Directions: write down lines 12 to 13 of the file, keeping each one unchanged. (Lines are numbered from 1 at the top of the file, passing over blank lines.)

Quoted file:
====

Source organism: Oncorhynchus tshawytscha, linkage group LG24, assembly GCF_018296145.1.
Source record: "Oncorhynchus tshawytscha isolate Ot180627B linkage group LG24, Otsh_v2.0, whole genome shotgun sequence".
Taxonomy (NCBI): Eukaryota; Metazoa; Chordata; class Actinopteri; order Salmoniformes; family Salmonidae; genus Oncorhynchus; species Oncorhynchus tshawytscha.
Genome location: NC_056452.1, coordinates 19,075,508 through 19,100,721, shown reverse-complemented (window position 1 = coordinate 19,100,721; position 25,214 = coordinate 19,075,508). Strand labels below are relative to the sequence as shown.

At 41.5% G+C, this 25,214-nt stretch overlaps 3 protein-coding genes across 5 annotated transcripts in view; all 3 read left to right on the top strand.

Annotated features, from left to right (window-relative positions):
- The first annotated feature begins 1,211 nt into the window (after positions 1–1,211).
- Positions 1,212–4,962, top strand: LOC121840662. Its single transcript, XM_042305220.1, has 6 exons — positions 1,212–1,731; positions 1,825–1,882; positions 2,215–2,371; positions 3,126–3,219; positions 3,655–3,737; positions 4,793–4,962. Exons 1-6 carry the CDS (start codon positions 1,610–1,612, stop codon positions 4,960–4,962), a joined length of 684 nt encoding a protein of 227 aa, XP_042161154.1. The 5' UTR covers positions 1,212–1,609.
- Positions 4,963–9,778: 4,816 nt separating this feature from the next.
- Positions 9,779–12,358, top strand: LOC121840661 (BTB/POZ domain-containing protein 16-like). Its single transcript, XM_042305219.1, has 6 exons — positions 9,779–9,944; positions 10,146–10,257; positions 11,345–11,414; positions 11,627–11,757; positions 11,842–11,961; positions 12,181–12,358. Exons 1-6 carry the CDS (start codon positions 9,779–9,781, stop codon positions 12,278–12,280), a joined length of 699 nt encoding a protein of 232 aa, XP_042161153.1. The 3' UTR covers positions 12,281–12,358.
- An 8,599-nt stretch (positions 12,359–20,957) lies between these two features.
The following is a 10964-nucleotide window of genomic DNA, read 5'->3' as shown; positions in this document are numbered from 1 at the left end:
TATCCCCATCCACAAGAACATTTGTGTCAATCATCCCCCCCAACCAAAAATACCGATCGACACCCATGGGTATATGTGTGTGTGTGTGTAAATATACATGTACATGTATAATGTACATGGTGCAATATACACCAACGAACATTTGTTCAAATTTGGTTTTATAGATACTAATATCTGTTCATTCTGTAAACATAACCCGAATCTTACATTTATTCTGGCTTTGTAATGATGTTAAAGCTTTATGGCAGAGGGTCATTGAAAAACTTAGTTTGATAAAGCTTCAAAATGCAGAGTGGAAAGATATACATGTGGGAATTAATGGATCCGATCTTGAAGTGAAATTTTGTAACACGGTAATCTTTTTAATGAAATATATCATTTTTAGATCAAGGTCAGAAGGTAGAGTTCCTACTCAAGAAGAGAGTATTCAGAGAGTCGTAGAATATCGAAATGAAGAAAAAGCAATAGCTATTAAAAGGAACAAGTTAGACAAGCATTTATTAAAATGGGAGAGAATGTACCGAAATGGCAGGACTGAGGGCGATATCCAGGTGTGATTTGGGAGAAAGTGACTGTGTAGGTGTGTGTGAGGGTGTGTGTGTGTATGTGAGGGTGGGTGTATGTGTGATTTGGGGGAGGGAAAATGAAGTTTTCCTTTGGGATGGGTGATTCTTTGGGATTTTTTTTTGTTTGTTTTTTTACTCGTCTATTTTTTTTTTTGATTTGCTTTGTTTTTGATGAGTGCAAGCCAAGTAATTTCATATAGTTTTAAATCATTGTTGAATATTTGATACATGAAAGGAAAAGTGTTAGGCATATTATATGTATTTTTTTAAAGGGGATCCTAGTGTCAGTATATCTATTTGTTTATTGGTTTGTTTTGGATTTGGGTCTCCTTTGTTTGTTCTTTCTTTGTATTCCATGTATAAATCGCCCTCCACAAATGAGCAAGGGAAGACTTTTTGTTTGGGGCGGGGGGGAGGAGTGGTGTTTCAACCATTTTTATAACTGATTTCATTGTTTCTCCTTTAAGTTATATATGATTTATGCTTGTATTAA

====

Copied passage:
The following is a 10964-nucleotide window of genomic DNA, read 5'->3' as shown; positions in this document are numbered from 1 at the left end:
TATCCCCATCCACAAGAACATTTGTGTCAATCATCCCCCCCAACCAAAAATACCGATCGACACCCATGGGTATATGTGTGTGTGTGTGTAAATATACATGTACATGTATAATGTACATGGTGCAATATACACCAACGAACATTTGTTCAAATTTGGTTTTATAGATACTAATATCTGTTCATTCTGTAAACATAACCCGAATCTTACATTTATTCTGGCTTTGTAATGATGTTAAAGCTTTATGGCAGAGGGTCATTGAAAAACTTAGTTTGATAAAGCTTCAAAATGCAGAGTGGAAAGATATACATGTGGGAATTAATGGATCCGATCTTGAAGTGAAATTTTGTAACACGGTAATCTTTTTAATGAAATATATCATTTTTAGATCAAGGTCAGAAGGTAGAGTTCCTACTCAAGAAGAGAGTATTCAGAGAGTCGTAGAATATCGAAATGAAGAAAAAGCAATAGCTATTAAAAGGAACAAGTTAGACAAGCATTTATTAAAATGGGAGAGAATGTACCGAAATGGCAGGACTGAGGGCGATATCCAGGTGTGATTTGGGAGAAAGTGACTGTGTAGGTGTGTGTGAGGGTGTGTGTGTGTATGTGAGGGTGGGTGTATGTGTGATTTGGGGGAGGGAAAATGAAGTTTTCCTTTGGGATGGGTGATTCTTTGGGATTTTTTTTTGTTTGTTTTTTTACTCGTCTATTTTTTTTTTTGATTTGCTTTGTTTTTGATGAGTGCAAGCCAAGTAATTTCATATAGTTTTAAATCATTGTTGAATATTTGATACATGAAAGGAAAAGTGTTAGGCATATTATATGTATTTTTTTAAAGGGGATCCTAGTGTCAGTATATCTATTTGTTTATTGGTTTGTTTTGGATTTGGGTCTCCTTTGTTTGTTCTTTCTTTGTATTCCATGTATAAATCGCCCTCCACAAATGAGCAAGGGAAGACTTTTTGTTTGGGGCGGGGGGGAGGAGTGGTGTTTCAACCATTTTTATAACTGATTTCATTGTTTCTCCTTTAAGTTATATATGATTTATGCTTGTATTAA